KEILAR: All right. John, thank you so much for that. John Harwood for us from the north lawn there at the White House.

In the meantime, counselor to the president, Kellyanne Conway, claims the coronavirus has been contained, even though the number of cases in the U.S. continues to rise.

(BEGIN VIDEO CLIP)

KELLYANNE CONWAY, COUNSELOR TO THE PRESIDENT: What I am pleased to report is that the 14 deaths that are completely tragic and very sad in this country show that this has been contained because the president took action. A lot of people criticized him for doing that. He was called a xenophobe and a racist for saying no more air travel to China, and going to or from. And that worked.

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KEILAR: Right. Gloria Borger is here with me now. And, Gloria, when asked how this virus could be contained if it's still spreading, Conway ignored those questions and instead she asked reporters that they were doctors, even though you certainly don't need to be a doctor to understand a simple concept like containment. Spreading is not containment.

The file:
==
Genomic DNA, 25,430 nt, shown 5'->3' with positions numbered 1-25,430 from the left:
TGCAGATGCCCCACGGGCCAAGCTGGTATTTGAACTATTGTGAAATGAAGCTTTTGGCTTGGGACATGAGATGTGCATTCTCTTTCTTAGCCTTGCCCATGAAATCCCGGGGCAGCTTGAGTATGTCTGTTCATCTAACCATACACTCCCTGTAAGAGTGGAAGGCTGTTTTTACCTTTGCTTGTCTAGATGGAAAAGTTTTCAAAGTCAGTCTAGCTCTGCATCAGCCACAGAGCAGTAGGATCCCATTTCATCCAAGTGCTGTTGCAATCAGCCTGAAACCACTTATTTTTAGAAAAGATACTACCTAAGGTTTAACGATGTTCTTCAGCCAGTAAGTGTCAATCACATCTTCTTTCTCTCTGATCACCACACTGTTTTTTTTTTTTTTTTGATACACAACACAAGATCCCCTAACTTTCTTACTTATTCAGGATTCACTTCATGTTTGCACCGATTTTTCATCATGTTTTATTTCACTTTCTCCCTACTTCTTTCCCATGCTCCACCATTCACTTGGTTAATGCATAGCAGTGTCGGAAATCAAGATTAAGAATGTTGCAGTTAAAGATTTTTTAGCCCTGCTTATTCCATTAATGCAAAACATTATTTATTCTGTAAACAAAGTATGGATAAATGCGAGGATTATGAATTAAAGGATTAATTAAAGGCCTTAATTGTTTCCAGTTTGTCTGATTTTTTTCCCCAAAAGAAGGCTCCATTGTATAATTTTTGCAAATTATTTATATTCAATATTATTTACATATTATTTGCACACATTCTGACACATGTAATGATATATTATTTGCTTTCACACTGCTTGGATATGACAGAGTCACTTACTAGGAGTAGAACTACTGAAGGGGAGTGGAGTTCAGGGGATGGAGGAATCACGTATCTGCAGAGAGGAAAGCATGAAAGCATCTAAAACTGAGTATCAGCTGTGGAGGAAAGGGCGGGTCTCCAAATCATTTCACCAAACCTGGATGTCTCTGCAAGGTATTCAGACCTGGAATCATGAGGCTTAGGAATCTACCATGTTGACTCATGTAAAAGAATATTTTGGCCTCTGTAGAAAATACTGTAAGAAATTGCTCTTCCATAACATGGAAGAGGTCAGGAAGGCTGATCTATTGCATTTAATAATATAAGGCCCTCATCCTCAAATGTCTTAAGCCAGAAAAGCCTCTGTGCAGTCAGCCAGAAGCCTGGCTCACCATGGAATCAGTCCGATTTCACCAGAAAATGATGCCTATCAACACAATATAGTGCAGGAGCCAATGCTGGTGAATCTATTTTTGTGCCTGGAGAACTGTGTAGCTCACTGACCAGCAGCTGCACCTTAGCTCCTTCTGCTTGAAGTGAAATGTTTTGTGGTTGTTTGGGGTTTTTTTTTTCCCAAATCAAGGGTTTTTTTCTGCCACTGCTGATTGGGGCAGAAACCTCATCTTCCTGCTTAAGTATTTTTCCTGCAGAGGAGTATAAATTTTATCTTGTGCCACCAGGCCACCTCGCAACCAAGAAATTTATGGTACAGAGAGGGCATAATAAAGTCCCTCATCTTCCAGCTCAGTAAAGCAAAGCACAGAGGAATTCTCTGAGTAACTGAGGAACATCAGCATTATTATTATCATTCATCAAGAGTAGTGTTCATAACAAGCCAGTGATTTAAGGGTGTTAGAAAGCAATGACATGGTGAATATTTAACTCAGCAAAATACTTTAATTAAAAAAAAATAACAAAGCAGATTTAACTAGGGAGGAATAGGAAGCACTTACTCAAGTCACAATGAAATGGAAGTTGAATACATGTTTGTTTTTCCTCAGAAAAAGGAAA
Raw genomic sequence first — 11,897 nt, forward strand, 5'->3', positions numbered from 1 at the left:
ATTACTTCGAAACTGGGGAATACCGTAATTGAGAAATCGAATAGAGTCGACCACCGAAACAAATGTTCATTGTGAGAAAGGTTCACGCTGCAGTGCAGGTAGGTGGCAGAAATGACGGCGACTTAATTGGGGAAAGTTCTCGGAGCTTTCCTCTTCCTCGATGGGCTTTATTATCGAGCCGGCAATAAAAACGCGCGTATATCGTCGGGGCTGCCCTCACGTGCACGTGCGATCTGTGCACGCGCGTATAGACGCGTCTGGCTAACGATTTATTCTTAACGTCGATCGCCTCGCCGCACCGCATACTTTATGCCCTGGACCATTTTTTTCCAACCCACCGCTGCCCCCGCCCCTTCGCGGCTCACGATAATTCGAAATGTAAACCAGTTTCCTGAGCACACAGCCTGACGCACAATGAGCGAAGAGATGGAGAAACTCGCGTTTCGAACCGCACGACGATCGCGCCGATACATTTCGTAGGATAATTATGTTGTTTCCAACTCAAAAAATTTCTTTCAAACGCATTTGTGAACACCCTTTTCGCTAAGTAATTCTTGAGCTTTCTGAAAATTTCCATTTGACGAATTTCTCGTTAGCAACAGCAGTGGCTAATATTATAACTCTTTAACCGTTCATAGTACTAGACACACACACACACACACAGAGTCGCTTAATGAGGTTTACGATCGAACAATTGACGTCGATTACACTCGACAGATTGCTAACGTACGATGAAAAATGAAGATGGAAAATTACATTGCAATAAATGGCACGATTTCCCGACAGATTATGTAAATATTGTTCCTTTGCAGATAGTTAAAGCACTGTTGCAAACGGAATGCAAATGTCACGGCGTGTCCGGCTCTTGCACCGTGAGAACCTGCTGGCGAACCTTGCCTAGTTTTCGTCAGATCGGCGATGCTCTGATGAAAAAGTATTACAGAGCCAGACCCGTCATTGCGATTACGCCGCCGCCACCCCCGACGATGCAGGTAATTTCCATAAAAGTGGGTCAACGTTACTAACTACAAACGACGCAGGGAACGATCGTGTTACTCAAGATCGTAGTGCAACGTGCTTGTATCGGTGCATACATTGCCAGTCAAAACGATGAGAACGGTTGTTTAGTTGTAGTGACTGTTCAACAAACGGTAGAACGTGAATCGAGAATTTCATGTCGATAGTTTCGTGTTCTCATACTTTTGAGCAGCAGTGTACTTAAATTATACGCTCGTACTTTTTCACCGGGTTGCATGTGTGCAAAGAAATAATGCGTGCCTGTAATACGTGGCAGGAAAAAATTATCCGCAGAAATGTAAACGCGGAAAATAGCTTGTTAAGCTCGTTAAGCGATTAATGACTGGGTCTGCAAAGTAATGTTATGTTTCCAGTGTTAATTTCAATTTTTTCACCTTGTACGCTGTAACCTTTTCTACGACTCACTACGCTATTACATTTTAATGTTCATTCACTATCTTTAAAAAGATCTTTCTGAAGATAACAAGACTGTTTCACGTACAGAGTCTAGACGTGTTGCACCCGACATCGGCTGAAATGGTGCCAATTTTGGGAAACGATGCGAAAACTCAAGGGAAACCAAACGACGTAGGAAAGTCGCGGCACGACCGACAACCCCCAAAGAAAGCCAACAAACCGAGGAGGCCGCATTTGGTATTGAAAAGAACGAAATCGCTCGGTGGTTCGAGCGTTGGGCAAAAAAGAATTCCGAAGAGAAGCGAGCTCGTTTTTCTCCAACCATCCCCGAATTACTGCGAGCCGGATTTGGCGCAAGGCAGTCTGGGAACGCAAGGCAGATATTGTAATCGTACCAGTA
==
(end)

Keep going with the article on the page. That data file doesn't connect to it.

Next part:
GLORIA BORGER, CNN CHIEF POLITICAL ANALYST: And I think what reporters are doing and what members of the public are doing is listening to the doctors and listening to the public health professionals. And what they are saying with a great deal of unanimity is that we don't know how many cases there are in this country right now or how many cases there could be, because there aren't enough tests. And so everybody assumes that when people are tested, the numbers will go up.

And so this notion of mystifying to me because nobody knows the number of cases. Nobody can say with any amount of certainty. You certainly have not heard the public health professionals in any way, shape or form, Brianna, say that this is contained.

KEILAR: I mean, we're going to bed, waking up and there's three more states where cases have popped up and they're not always sure where they're coming from, so it's not contained.

BORGER: Of course.